Must have knowledge in any fisherman's skill arsenal is knowing how to fish the iron, both the light surface and heavy deep water varieties. My favorite colors are in the photo's above. Scrambled Egg, Green variations, Blue and White, Blue and Chrome and Mackerel/Chrome are a few favorites although the chrome variation can attract too many Barracuda when they are thick and Yellowtail are in the mix or lurking below the schooling Barracuda in a chum-line feeding frenzy. All white for when White Sea bass are on the chew can be effective or lately home-colored or new tuna-crab pattern varieties are available have been used.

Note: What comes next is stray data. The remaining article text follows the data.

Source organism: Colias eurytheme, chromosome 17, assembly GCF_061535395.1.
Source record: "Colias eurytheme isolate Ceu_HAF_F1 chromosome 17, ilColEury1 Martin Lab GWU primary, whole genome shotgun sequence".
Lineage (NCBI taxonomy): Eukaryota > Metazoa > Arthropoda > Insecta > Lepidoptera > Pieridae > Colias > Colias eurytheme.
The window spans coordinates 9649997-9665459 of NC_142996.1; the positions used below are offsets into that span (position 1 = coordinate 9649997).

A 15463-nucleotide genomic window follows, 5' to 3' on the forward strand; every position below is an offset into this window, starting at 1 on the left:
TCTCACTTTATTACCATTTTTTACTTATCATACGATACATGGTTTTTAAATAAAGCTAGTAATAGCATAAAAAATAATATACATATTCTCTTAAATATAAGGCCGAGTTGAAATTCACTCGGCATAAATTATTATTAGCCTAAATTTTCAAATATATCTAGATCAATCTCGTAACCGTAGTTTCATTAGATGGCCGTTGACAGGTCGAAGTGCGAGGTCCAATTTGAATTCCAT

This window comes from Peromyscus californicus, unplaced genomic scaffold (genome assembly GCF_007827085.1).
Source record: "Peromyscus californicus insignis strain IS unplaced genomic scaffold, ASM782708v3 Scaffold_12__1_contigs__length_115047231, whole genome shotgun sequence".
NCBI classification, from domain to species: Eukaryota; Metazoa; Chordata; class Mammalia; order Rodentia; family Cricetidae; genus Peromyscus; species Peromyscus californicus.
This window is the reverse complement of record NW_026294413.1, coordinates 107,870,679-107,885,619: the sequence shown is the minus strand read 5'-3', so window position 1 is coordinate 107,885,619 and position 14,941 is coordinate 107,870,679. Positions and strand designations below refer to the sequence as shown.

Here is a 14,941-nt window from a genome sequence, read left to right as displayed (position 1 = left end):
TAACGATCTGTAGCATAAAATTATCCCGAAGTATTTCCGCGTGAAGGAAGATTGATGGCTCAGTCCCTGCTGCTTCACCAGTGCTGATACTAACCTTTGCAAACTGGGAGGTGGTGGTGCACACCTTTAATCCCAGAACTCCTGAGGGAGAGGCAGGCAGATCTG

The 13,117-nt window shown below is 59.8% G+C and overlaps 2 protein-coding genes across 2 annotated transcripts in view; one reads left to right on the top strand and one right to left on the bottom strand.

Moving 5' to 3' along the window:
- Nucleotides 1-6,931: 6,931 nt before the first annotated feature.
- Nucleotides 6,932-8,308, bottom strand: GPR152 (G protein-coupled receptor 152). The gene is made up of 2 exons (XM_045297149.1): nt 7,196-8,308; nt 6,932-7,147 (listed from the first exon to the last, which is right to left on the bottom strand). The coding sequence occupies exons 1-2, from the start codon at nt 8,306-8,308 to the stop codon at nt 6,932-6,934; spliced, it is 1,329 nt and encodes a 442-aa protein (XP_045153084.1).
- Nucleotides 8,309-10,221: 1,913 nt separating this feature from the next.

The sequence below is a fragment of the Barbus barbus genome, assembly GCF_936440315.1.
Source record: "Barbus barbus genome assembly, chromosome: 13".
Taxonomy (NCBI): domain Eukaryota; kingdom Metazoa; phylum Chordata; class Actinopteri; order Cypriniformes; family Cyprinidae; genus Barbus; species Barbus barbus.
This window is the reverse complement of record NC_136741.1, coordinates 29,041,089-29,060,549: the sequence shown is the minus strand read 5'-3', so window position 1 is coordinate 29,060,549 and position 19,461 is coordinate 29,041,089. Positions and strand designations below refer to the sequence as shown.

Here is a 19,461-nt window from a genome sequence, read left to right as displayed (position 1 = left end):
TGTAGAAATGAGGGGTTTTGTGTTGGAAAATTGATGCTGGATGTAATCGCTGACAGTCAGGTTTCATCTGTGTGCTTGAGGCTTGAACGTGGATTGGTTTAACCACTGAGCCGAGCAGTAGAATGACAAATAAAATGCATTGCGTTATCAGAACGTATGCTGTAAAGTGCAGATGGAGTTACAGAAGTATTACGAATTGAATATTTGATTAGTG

The deep jigging or yo-yo technique with heavy metal lures generally out produces lighter surface jigs on a daily basis when "Yellows" are in deeper water many times feeding at local clam beds or deeper water structure. Year round Yellowtail especially farther south along the Baja Coast are caught in good numbers using the yo yo technique as well.
Salas 6x Junior, Ironman 3 and 5's and Tady AA or 9, among bottom jigs that works well when the bite is deep as a lot of times off Baja or early spring at the Coronado Islands, La Jolla or other popular Yellowtail spots fished by sport boats out of San Diego Landings. Tady 45's in every color if you can afford it are my all time favorite for how they swim and attract fish year after year.
A fast ratio reel and a rod with a good butt section for turning big fish near structure in deep water is a good setup for yo yo. A graphite rod in the 8 to 9 foot lengths are great for casting way out to where a big Yellowtail may be pushing a bait ball to the surface evident by working birds on the surface. I always throw on birds working the surface which sometimes takes a really long cast.